Your example is very good because it shows that a change in stockholders’ equity can be a good measure of performance. Revlon’s increase in s/h equity shows that it is performing well, even though it is negative (and will probably be for years to come). Although, like book value, there are plenty of other reasons s/h equity change absent a valuation change. A general example is companies that have (from prior years) built a huge bank of net operating losses (NOLs), which can shield a company from tax liability for a long time. These NOLs, while having value cannot be booked as assets unless the company is showing, according to accounting standards, that it will actually use them. Once a company that has been losing money (and accumulating NOLs as well as, likely, shareholder deficit) becomes consistently profitable, these NOLs can be booked as an asset. The asset is the value of future tax savings. That can turn a company’s negative book value into a positive book value overnight–even though the company’s market value hasn’t changed at all. This can also happen the other way. I recall this happening to Ford around the time of the financial crisis. They booked a massive loss in one quarter largely on the basis of the elimination from their balance sheet a tax asset based on the value of their NOLs. It was a bad quarter for them to be sure (like everyone else), but the accounting loss magnified it several times in a way that didn’t track performance. Ford, after all, was the only major car company in the U.S. that avoided bankruptcy during the crisis.

Jun 7, 2013

How_long_can_a_company_survive_with_negative_equity_and_how_long_is_this_state_permitted_in_the_USA

I bring the negative equity to your attention because it seems like a good search strategy to find mis-valuation.  First, many screens wouldn’t pick these companies, second most investors would shun them, investors often fixate on accounting convention rather than underlying economics, and finally it seems very counter-intuitive.

Note the article from an early post in this course: Behavioral Portfolio Management

If anyone wants to study this further, let me know.

Question on ROE vs. ROCE; Comprehensive Look at EBITDA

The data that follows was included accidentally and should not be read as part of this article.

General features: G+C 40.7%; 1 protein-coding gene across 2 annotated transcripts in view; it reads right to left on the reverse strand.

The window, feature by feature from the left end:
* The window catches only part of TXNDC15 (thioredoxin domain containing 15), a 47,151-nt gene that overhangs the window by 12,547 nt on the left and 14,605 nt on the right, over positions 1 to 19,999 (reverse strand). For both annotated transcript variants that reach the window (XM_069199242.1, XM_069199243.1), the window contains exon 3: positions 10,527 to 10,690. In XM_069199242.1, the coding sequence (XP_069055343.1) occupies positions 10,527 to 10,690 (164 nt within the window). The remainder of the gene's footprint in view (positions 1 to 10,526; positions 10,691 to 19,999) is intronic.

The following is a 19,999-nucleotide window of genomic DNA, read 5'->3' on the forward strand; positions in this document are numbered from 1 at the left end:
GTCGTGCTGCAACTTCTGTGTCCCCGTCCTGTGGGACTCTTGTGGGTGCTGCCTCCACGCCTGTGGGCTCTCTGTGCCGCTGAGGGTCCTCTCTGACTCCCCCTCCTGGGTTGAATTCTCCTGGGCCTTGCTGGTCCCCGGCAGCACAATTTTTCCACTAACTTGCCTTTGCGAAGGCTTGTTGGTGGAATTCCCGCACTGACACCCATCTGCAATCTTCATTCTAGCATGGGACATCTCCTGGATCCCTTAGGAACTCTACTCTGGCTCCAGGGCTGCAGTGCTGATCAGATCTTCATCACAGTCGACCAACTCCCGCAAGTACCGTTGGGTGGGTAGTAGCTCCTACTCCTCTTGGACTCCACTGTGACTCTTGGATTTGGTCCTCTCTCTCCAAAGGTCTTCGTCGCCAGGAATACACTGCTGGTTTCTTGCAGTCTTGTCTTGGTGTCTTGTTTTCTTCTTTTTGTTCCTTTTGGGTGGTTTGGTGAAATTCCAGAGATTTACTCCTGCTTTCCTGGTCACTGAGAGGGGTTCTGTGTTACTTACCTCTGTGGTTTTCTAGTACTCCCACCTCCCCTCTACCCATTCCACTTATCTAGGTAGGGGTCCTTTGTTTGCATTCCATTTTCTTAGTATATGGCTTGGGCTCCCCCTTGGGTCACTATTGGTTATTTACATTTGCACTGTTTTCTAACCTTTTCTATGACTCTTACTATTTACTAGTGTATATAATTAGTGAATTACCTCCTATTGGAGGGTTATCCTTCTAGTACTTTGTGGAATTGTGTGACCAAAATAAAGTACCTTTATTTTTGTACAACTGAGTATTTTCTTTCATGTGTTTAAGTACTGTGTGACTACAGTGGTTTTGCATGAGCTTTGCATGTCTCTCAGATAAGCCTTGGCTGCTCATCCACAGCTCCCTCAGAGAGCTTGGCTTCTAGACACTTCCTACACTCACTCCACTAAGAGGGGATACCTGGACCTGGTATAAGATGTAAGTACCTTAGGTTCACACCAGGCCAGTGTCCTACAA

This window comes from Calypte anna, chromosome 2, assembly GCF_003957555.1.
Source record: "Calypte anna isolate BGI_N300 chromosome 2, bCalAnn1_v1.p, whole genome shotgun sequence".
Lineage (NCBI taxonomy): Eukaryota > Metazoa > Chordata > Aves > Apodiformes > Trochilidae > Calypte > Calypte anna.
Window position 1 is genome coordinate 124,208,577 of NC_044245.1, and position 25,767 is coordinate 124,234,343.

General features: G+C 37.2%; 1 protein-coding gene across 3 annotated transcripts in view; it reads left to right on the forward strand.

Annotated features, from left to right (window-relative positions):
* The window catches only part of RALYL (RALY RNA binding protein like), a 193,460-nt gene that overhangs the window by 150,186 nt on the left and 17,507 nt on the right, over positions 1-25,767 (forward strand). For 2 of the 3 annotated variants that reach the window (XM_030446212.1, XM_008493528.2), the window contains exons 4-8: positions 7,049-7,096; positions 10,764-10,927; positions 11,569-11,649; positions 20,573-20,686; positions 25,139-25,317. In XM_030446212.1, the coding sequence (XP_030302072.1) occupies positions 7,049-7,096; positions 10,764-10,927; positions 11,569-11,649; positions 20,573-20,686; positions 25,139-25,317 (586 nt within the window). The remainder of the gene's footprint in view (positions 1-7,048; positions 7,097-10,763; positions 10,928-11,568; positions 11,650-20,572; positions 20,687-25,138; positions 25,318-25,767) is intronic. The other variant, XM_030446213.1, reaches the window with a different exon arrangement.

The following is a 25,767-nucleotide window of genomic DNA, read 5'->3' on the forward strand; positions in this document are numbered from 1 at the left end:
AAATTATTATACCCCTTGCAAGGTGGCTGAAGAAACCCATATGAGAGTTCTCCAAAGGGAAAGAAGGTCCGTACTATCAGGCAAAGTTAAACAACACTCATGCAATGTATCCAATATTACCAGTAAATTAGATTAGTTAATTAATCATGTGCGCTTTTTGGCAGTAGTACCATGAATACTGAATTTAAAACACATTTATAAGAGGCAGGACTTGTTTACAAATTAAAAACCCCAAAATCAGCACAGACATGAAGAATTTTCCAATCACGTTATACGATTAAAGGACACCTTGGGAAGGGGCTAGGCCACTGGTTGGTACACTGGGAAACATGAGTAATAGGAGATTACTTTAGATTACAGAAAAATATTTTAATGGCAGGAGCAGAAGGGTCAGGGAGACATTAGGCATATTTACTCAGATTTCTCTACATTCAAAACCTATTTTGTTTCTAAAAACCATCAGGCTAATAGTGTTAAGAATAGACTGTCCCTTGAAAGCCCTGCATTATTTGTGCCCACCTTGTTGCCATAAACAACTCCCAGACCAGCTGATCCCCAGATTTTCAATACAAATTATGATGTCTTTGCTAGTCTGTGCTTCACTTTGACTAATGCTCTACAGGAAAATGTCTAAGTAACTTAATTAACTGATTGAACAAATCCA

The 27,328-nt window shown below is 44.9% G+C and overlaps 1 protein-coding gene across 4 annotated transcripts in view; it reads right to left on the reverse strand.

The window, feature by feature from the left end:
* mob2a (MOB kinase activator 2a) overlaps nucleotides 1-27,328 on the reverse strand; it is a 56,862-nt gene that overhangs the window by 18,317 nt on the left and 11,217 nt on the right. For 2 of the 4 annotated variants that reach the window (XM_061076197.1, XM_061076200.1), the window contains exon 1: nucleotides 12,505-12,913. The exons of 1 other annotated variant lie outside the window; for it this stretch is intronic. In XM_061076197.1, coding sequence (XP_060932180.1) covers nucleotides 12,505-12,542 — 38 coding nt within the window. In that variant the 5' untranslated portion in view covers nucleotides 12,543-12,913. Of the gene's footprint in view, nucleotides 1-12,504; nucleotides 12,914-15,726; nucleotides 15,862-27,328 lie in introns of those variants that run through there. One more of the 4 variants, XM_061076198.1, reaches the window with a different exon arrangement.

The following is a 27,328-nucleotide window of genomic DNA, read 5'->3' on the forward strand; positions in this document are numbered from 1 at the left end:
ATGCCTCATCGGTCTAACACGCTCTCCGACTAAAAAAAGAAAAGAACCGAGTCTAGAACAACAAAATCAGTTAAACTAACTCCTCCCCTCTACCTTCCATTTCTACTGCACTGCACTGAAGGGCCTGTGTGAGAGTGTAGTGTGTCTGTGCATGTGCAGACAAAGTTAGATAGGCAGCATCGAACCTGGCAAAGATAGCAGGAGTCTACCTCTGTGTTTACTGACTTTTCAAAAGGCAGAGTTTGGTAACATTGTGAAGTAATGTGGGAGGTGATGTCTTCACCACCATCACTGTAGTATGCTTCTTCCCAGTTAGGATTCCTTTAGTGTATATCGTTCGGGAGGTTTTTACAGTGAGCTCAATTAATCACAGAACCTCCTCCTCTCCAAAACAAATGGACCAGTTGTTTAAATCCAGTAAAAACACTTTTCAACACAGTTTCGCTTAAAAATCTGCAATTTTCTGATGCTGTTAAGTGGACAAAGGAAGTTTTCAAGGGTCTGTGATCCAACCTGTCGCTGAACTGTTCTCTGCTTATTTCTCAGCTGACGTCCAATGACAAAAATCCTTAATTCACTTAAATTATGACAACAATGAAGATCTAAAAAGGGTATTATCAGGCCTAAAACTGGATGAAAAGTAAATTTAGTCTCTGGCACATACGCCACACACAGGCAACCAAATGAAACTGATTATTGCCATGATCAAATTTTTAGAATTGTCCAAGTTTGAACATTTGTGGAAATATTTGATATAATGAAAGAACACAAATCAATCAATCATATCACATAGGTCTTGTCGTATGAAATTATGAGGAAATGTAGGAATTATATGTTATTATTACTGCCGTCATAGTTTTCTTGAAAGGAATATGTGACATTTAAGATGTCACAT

EBITDA

http://greenbackd.com/2014/04/28/median-stock-at-all-time-high-valuation/ and an interesting look at margins here:

Respecting the Reality of Change

The following chart shows CPATAX divided by GDP from 1947 to present.  The black line represents the average from 1947 to 2002, and the green line represents the average from 2003 to 2013.

cptxa

As you can see in the chart, CPATAX/GDP is wildly elevated at present.  It currently sits 63.3% above its average from 1947 to 2013, and a whopping 75.0% above its average from 1947 to 2002.

As readers of this blog have probably inferred by now, I’m not very patient when it comes to waiting for “mean-reversion” to occur.  In my view, when a variable deviates for long periods of time from a reversion pattern that it has exhibited in the past, the right response is to expect something important to have changed–possibly for the long haul, such that a predictable reversion to prior averages will no longer be readily in the cards.  The task would then be to find out what that something is, and try to understand it. Go here:

http://philosophicaleconomics.wordpress.com/
http://www.millennialinvest.com/   (Interesting blog)

Reader Question:

Can you help me understand one aspect of ROE? In Indian companies, some of the companies have ROE < ROCE.

Isn’t that a violation of the observation that ROE ~ ROCE times Leverage.

I define ROCE as Return on Capital Employed.

ROCE = EBITDA (1-Tax Rate)/Total Capital Employed (=Debt+Equity)

I use ROCE as a measure of the attractiveness of the industry and the company. High ROCE is good, implying a moat, low ROCE is not.

Some of the reasons I could think of are:

  1.  Exceptional losses, which lead to Net Income << EBIT(1-Tax) *Leverage